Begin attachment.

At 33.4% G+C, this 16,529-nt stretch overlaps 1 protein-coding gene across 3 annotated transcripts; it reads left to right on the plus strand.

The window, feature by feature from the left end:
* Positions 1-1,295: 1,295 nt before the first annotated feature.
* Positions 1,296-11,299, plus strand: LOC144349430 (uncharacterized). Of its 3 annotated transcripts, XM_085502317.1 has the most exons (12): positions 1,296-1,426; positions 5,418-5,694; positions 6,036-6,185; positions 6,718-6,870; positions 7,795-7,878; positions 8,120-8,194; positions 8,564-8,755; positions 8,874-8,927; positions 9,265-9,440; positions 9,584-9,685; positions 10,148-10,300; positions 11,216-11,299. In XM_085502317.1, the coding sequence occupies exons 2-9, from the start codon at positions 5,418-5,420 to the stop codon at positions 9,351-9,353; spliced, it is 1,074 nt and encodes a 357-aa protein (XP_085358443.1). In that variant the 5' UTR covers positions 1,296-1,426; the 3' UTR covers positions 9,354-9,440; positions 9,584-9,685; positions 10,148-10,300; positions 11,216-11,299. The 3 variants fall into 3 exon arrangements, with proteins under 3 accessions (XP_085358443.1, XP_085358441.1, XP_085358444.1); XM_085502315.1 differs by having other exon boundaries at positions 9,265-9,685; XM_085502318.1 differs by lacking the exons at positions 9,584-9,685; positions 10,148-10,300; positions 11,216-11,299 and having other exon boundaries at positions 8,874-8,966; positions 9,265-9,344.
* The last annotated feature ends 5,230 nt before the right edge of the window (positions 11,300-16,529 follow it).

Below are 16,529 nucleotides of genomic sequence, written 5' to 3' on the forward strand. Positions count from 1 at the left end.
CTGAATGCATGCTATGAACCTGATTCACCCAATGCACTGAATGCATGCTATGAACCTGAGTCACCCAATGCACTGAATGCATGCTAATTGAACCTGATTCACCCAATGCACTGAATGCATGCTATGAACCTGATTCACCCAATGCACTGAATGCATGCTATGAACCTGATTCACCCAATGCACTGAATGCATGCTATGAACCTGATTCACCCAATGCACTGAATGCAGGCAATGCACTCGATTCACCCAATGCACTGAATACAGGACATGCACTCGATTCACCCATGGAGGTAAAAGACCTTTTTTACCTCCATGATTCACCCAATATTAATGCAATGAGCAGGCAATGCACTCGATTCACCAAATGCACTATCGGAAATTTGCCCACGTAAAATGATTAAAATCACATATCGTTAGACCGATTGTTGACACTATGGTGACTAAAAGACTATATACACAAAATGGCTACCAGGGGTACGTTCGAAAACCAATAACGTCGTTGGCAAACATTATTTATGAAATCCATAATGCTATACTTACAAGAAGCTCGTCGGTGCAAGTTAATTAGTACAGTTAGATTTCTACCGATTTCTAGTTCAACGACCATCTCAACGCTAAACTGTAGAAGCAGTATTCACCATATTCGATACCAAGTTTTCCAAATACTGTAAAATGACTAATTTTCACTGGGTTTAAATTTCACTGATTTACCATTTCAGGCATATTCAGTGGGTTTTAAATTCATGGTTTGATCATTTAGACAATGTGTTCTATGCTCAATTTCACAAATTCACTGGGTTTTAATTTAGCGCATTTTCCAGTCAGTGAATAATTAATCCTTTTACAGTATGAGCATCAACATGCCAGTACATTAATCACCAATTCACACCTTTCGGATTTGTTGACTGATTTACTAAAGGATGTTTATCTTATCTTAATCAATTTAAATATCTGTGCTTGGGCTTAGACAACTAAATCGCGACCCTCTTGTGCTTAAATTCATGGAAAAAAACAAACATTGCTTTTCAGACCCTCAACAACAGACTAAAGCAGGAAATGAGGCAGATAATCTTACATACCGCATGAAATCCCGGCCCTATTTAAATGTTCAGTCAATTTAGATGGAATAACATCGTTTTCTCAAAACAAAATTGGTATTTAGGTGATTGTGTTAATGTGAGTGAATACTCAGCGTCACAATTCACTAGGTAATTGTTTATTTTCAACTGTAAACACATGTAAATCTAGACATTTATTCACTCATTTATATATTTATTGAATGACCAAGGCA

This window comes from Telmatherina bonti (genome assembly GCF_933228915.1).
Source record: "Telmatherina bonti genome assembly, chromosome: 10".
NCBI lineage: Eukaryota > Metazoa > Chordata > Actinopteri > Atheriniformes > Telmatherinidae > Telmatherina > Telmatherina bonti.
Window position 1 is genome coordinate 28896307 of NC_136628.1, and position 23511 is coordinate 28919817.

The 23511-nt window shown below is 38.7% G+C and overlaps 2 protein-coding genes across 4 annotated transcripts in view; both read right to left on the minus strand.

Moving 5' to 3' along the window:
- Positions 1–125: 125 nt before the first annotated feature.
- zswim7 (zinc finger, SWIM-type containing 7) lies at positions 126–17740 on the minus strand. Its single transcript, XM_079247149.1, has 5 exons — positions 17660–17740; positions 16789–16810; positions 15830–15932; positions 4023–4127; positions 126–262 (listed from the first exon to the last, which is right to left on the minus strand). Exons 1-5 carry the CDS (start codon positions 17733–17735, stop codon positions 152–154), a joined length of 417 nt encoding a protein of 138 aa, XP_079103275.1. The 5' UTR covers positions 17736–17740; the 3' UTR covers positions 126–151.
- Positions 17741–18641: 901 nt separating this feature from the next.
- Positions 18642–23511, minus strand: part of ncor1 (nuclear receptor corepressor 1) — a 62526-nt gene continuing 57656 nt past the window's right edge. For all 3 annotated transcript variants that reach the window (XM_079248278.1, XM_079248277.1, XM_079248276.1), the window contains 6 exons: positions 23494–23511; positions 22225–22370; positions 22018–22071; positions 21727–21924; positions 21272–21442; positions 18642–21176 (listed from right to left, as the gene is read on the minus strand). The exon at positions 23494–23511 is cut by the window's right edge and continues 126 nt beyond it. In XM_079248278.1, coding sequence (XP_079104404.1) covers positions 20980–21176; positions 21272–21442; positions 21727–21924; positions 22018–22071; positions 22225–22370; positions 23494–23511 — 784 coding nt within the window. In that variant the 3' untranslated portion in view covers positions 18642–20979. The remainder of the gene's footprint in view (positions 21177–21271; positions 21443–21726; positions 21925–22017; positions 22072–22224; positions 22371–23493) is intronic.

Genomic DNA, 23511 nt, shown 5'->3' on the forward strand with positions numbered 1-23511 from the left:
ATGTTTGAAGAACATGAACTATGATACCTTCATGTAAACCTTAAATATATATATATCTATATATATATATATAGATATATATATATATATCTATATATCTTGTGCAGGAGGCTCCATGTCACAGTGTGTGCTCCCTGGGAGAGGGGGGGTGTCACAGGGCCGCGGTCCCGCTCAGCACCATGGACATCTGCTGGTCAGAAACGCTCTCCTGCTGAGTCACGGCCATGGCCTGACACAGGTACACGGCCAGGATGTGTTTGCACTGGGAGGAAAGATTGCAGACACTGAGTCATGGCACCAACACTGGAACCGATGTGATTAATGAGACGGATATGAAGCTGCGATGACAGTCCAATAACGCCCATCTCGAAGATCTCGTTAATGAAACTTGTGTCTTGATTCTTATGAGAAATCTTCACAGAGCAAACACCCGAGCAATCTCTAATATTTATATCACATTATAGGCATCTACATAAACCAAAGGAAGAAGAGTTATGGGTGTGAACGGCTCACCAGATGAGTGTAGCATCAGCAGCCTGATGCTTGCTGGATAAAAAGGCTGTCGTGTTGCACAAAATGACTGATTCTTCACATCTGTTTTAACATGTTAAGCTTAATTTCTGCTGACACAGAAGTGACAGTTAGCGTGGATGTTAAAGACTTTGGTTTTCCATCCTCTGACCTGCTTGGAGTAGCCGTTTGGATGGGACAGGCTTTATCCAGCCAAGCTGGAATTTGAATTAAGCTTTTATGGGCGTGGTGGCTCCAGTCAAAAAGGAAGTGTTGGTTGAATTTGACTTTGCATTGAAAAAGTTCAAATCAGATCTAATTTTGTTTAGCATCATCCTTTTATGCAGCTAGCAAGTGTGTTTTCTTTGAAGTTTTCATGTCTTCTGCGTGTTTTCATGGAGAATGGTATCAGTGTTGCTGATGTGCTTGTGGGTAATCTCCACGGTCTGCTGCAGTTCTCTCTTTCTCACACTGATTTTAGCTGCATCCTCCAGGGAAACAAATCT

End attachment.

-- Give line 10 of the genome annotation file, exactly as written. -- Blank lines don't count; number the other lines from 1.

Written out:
NCBI lineage: Eukaryota > Metazoa > Chordata > Actinopteri > Atheriniformes > Telmatherinidae > Telmatherina > Telmatherina bonti.